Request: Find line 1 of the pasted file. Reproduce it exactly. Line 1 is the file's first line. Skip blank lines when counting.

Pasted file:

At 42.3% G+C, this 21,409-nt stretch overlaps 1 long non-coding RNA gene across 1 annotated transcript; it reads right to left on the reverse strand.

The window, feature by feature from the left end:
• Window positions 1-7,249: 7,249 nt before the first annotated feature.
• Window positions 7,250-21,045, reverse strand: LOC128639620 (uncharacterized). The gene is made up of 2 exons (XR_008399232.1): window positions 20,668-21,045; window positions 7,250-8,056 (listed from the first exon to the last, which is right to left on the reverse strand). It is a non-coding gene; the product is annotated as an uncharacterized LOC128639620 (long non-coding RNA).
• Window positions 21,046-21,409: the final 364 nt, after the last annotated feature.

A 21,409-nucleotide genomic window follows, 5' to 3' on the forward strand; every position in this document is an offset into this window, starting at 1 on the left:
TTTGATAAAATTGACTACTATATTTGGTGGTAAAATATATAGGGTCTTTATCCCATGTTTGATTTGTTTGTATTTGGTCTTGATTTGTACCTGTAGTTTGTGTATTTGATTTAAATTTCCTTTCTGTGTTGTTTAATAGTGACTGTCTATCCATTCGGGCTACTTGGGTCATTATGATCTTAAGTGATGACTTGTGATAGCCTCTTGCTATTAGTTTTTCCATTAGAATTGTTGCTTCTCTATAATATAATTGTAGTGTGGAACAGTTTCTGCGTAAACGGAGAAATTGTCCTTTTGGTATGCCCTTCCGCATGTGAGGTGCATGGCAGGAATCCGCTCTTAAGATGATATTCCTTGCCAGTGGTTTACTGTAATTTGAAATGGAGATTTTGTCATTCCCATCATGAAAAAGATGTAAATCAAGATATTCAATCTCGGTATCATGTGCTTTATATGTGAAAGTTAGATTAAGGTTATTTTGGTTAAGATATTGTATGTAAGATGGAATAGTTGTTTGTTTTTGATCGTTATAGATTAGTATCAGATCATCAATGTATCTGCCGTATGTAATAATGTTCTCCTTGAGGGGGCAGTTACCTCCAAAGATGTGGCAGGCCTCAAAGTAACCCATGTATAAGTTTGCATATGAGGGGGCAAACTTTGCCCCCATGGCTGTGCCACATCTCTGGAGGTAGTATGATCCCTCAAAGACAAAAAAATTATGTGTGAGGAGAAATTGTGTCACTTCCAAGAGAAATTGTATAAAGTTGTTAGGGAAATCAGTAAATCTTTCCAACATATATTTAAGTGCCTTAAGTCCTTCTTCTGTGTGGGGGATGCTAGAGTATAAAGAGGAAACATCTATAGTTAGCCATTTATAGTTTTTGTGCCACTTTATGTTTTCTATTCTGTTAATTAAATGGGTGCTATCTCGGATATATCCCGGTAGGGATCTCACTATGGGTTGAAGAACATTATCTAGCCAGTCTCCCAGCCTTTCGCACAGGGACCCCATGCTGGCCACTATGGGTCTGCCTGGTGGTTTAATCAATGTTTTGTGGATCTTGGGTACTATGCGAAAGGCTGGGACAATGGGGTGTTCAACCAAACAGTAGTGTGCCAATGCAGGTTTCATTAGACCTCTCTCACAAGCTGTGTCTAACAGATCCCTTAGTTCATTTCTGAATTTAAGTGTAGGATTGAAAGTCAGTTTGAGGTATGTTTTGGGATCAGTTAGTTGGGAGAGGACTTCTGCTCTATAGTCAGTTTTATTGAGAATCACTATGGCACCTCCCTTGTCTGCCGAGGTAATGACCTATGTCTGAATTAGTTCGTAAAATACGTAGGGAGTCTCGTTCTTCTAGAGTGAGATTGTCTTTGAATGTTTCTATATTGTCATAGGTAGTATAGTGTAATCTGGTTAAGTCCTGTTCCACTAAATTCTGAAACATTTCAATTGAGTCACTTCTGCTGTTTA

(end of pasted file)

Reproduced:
At 42.3% G+C, this 21,409-nt stretch overlaps 1 long non-coding RNA gene across 1 annotated transcript; it reads right to left on the reverse strand.